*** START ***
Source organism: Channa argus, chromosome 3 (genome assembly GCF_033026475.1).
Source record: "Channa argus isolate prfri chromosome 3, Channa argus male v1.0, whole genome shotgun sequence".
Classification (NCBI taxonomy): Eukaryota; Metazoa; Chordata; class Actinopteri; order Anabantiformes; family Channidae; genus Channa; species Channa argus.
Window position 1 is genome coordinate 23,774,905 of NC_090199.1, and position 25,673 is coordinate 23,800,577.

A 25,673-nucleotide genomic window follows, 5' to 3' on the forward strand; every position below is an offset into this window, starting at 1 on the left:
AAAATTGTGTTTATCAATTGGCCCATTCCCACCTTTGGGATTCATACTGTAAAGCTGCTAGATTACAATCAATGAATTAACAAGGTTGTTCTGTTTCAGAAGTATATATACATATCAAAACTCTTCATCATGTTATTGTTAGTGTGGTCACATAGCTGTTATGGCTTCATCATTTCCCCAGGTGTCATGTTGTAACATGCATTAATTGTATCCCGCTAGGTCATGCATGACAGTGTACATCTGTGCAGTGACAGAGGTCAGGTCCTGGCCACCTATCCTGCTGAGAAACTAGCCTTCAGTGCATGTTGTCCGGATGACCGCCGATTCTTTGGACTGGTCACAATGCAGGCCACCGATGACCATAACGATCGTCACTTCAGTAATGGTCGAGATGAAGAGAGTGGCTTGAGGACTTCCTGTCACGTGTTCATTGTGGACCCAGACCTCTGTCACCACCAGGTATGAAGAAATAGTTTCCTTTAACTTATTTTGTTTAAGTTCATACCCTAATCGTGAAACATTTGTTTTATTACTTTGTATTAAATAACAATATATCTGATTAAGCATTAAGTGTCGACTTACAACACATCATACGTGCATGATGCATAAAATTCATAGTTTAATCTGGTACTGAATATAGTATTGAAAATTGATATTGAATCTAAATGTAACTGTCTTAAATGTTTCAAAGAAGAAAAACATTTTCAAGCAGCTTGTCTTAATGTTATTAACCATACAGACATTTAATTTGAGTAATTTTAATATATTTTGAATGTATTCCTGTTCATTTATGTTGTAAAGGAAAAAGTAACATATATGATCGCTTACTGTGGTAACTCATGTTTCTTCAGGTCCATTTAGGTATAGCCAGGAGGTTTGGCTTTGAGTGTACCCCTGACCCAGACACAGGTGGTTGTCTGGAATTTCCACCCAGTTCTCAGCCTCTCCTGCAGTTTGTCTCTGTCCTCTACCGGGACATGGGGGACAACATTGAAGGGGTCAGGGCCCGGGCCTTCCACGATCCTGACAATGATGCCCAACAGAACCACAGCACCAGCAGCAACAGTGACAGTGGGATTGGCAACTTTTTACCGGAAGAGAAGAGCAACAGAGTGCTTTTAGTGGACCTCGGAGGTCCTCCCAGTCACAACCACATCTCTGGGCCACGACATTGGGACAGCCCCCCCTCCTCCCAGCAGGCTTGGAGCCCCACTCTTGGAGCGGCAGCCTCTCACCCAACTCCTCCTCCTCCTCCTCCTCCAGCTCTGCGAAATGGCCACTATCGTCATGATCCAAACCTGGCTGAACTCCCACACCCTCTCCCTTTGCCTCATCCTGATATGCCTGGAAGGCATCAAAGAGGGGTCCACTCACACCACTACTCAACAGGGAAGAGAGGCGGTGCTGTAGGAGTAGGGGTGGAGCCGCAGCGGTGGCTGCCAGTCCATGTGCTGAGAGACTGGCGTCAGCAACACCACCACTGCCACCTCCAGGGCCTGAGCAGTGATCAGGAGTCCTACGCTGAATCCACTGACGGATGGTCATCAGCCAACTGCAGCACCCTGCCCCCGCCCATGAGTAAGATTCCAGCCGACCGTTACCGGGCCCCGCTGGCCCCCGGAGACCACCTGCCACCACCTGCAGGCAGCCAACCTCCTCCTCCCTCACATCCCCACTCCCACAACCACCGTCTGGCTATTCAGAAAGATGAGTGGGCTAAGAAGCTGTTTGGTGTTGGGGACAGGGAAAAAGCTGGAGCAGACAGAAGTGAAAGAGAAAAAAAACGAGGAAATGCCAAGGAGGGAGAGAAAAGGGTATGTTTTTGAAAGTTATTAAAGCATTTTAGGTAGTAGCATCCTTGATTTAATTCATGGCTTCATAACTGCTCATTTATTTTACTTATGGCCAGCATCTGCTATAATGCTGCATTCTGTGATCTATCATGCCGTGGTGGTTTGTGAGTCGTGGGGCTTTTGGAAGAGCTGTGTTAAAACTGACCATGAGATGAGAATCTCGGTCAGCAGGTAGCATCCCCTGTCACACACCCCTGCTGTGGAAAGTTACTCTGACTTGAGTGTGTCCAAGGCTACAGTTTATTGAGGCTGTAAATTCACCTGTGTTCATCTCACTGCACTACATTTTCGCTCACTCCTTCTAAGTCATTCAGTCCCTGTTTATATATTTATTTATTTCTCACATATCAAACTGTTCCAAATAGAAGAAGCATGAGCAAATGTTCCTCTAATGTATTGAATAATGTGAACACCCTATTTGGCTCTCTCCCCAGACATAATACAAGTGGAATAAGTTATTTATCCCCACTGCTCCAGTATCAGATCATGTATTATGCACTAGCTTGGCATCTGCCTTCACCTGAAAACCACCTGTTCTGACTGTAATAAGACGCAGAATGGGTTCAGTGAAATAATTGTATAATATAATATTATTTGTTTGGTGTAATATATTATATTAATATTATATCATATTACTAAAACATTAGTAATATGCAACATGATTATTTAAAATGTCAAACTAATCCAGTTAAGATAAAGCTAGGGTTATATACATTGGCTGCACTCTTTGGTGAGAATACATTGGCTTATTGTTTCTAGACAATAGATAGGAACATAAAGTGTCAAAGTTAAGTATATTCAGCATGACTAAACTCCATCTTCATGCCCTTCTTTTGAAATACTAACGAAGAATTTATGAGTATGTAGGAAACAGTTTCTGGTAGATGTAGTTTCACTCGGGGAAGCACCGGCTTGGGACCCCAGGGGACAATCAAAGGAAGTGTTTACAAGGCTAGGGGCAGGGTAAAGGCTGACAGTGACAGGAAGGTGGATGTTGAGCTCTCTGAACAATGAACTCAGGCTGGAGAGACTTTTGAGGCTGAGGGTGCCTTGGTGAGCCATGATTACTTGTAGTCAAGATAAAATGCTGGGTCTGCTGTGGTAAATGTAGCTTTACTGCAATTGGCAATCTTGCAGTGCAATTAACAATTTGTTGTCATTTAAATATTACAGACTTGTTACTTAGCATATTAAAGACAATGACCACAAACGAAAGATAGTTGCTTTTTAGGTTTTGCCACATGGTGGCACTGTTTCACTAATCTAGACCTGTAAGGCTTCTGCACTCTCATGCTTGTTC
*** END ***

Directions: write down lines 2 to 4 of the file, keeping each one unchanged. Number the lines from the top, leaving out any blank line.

Source record: "Channa argus isolate prfri chromosome 3, Channa argus male v1.0, whole genome shotgun sequence".
Classification (NCBI taxonomy): Eukaryota; Metazoa; Chordata; class Actinopteri; order Anabantiformes; family Channidae; genus Channa; species Channa argus.
Window position 1 is genome coordinate 23,774,905 of NC_090199.1, and position 25,673 is coordinate 23,800,577.